Are you planning on resheathing your roof? If yes, you will need to use H-clips. This post will help you understand what H-clips are and how they can benefit your home and roof structure.
According to International Residential Code (IRC) 2006, builders must use H-clips in roof constructions. While all jurisdictions don’t comply with these regulations, one or two H-clips will allow your roof’s trusses and rafters to enjoy a longer life span.
H-clips provide a bit of cushioning and safety net to your sheathing during the expansion and contraction of the plywood sheets due to weather changes. Let us dive in a little bit deeper to understand why H-clips are important and how they can benefit your roof sheathing.
What Are H-clips Used For?
Roof sheathing is commonly known as roof decking. This is a process where you install a wooden board (mostly plywood) to form your roof’s foundation. The term foundation sounds appropriate because this roof sheathing will act as a base to rest your shingles and other roofing components.
You will require tiny metal clips called H-clips as you lay this foundation. They are called H-clips because they look like the letter “H.” The main purpose of H-clips is to hold two of your roof sheathing planks together.
This will help stabilize your roof decking while providing enough space between the wooden planks throughout your roof to expand due to weather conditions.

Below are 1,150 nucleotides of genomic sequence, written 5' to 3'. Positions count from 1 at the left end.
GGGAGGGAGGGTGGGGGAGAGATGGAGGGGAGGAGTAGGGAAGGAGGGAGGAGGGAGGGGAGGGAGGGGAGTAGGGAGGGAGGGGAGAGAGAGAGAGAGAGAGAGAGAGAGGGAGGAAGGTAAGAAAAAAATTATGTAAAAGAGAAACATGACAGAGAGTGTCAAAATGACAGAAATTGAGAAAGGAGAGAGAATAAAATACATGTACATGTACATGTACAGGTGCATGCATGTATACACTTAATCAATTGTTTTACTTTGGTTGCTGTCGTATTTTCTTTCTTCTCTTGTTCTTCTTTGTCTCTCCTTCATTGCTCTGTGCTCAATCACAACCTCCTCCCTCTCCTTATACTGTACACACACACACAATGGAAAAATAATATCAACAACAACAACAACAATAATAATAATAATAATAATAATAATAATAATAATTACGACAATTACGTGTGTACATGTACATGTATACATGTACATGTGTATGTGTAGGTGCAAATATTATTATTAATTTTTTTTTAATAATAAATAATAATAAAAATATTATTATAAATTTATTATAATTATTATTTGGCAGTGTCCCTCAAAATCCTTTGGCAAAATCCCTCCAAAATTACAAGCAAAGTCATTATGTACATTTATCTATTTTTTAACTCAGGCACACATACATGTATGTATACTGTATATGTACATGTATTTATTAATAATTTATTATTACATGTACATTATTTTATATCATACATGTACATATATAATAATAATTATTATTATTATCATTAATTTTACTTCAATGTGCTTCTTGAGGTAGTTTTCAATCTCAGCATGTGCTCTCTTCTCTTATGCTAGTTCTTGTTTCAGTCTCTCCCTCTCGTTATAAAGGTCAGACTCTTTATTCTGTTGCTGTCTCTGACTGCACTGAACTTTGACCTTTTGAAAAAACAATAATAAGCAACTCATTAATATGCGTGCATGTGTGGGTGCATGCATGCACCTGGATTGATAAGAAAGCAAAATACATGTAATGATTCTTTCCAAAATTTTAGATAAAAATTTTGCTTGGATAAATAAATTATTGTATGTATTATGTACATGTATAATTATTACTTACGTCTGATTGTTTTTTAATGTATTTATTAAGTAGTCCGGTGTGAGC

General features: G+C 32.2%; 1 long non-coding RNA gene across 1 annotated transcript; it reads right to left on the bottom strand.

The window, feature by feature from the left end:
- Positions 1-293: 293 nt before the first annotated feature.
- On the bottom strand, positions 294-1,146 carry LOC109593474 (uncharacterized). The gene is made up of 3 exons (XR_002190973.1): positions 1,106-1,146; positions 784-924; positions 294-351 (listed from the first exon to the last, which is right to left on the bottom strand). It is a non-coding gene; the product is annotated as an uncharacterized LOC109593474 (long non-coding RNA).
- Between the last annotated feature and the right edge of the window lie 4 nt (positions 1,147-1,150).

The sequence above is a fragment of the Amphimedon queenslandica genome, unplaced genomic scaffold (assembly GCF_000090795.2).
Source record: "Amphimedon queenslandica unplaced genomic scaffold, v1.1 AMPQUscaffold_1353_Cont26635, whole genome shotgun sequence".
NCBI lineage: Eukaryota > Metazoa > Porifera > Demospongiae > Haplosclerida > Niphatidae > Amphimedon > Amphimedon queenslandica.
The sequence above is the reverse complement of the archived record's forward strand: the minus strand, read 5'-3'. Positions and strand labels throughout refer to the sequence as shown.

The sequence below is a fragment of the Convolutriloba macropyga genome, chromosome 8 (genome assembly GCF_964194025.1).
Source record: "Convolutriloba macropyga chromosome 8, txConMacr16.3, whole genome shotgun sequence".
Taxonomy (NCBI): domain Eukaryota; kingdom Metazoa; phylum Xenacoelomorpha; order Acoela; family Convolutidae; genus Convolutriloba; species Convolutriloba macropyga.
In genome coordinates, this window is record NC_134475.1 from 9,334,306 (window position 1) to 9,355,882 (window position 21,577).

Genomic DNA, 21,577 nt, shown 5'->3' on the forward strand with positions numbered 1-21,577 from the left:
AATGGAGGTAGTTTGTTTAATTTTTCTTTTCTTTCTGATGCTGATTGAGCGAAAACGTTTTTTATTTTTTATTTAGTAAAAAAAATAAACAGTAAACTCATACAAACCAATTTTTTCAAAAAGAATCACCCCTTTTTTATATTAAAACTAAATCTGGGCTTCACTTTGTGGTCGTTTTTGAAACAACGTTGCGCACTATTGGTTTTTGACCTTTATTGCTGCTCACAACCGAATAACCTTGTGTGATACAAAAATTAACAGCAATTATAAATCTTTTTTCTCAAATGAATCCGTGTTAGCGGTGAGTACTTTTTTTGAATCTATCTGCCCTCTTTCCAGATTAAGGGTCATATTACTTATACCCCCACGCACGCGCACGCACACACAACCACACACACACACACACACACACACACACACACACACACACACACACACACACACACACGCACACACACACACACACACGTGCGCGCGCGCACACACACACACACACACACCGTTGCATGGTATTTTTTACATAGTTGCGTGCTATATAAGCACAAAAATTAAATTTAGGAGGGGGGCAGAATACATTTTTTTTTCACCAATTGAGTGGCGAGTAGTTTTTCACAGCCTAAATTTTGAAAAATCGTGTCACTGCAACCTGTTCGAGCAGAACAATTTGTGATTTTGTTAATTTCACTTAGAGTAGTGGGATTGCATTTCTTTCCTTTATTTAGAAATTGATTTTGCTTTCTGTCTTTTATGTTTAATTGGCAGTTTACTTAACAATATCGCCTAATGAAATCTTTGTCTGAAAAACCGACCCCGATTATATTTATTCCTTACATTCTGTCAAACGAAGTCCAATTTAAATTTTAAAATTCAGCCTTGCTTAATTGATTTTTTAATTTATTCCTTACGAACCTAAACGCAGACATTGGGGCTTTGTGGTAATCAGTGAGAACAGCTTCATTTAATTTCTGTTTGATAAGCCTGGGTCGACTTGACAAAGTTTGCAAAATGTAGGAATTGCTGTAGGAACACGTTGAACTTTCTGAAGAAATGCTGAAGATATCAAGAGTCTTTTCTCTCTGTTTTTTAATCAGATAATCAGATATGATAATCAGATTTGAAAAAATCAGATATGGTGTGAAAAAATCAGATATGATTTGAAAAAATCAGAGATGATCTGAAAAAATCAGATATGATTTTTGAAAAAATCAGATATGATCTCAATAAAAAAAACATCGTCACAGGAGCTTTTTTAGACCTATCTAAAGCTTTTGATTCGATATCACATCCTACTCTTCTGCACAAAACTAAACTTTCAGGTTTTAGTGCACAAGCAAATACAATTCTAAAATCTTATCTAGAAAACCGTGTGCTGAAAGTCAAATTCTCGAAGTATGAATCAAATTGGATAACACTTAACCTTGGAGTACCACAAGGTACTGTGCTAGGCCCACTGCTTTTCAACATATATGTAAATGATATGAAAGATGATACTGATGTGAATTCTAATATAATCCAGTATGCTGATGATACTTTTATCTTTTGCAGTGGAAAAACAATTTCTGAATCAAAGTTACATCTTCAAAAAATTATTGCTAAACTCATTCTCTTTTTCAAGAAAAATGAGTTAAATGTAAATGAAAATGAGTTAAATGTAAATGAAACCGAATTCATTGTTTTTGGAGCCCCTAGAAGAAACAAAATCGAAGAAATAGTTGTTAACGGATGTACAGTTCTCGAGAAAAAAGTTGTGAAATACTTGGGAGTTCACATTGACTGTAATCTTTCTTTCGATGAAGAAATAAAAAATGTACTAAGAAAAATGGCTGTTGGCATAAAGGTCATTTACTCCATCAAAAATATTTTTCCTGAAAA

What If You Do Not Use H-clips?
Even if H-clips are not a requirement as per your area’s building code, using them to install planks or wood panels in your roof sheathing can prove beneficial. If you opt not to use H-clips, the wood planks or panels will join together and may buckle during expansion and contraction. This will cause bumps and waves on your roof, making it look ugly. Furthermore, it will also affect the integrity of the structure with the passage of time.
Other disadvantages of not using H-clips include leaks due to damage to the planks. Furthermore, the bumps between the planks can also lead to poor water drainage on your roof. At worst, this will make your plywood foundation weaker, and you’ll be living with the risk of your roof falling through.
Is H-clips Mandatory For Roof Sheathing By Code?
While using H-clips is not an automatic requirement, responsible roof installers use H-clips for roof sheathing.
According to International Residential Code (IRC), roof construction contractors must use H-clips for roof sheathing or wherever required. However, not every jurisdiction follows IRC regulations. So what if your home is an area that requires H-clips for roof sheathing, but it was built before the IRC code came into effect? In that case, your home is not in violation of the code.
½ inch nominal or 7/16 inch solid sheathing is the most common form of roof sheathing. In these trusses/rafters, you do not require any H-clips at all. However, using them will ensure the safety of your roof sheathing and help prolong your roof’s structural lifespan. A couple of H-clips between the trusses/rafters will do the job.